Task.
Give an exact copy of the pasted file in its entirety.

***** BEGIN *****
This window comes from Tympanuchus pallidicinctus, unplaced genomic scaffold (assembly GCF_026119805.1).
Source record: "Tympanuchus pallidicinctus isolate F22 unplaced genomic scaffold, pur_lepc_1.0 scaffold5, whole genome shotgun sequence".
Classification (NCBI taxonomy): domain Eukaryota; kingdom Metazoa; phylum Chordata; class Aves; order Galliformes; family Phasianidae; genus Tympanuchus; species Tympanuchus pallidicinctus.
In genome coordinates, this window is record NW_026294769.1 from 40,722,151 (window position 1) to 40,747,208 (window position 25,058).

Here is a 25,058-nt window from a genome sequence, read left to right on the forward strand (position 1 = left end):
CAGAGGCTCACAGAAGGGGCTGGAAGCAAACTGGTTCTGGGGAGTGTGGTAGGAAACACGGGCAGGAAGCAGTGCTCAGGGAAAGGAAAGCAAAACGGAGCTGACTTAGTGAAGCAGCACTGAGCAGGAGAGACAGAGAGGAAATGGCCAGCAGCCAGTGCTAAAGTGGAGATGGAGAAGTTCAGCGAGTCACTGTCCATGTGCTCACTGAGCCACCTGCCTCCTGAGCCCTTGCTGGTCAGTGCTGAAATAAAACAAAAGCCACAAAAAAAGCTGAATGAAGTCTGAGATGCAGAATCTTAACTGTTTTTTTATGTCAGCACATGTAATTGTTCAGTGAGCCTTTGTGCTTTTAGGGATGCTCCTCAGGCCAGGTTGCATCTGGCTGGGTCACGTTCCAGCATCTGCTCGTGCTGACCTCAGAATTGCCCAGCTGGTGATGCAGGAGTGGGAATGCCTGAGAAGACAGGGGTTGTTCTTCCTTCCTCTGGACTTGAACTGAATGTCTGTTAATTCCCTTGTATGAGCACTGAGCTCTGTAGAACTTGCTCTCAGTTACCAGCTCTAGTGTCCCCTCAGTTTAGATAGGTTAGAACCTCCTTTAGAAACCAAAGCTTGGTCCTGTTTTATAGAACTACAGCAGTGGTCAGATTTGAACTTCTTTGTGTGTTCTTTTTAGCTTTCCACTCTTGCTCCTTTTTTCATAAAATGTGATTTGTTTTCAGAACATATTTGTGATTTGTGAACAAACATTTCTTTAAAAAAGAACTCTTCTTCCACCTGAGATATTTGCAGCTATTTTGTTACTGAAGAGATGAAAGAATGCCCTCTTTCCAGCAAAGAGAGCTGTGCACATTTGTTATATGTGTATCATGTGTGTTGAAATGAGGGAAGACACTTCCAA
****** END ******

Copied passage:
This window comes from Tympanuchus pallidicinctus, unplaced genomic scaffold (assembly GCF_026119805.1).
Source record: "Tympanuchus pallidicinctus isolate F22 unplaced genomic scaffold, pur_lepc_1.0 scaffold5, whole genome shotgun sequence".
Classification (NCBI taxonomy): domain Eukaryota; kingdom Metazoa; phylum Chordata; class Aves; order Galliformes; family Phasianidae; genus Tympanuchus; species Tympanuchus pallidicinctus.
In genome coordinates, this window is record NW_026294769.1 from 40,722,151 (window position 1) to 40,747,208 (window position 25,058).

Here is a 25,058-nt window from a genome sequence, read left to right on the forward strand (position 1 = left end):
CAGAGGCTCACAGAAGGGGCTGGAAGCAAACTGGTTCTGGGGAGTGTGGTAGGAAACACGGGCAGGAAGCAGTGCTCAGGGAAAGGAAAGCAAAACGGAGCTGACTTAGTGAAGCAGCACTGAGCAGGAGAGACAGAGAGGAAATGGCCAGCAGCCAGTGCTAAAGTGGAGATGGAGAAGTTCAGCGAGTCACTGTCCATGTGCTCACTGAGCCACCTGCCTCCTGAGCCCTTGCTGGTCAGTGCTGAAATAAAACAAAAGCCACAAAAAAAGCTGAATGAAGTCTGAGATGCAGAATCTTAACTGTTTTTTTATGTCAGCACATGTAATTGTTCAGTGAGCCTTTGTGCTTTTAGGGATGCTCCTCAGGCCAGGTTGCATCTGGCTGGGTCACGTTCCAGCATCTGCTCGTGCTGACCTCAGAATTGCCCAGCTGGTGATGCAGGAGTGGGAATGCCTGAGAAGACAGGGGTTGTTCTTCCTTCCTCTGGACTTGAACTGAATGTCTGTTAATTCCCTTGTATGAGCACTGAGCTCTGTAGAACTTGCTCTCAGTTACCAGCTCTAGTGTCCCCTCAGTTTAGATAGGTTAGAACCTCCTTTAGAAACCAAAGCTTGGTCCTGTTTTATAGAACTACAGCAGTGGTCAGATTTGAACTTCTTTGTGTGTTCTTTTTAGCTTTCCACTCTTGCTCCTTTTTTCATAAAATGTGATTTGTTTTCAGAACATATTTGTGATTTGTGAACAAACATTTCTTTAAAAAAGAACTCTTCTTCCACCTGAGATATTTGCAGCTATTTTGTTACTGAAGAGATGAAAGAATGCCCTCTTTCCAGCAAAGAGAGCTGTGCACATTTGTTATATGTGTATCATGTGTGTTGAAATGAGGGAAGACACTTCCAA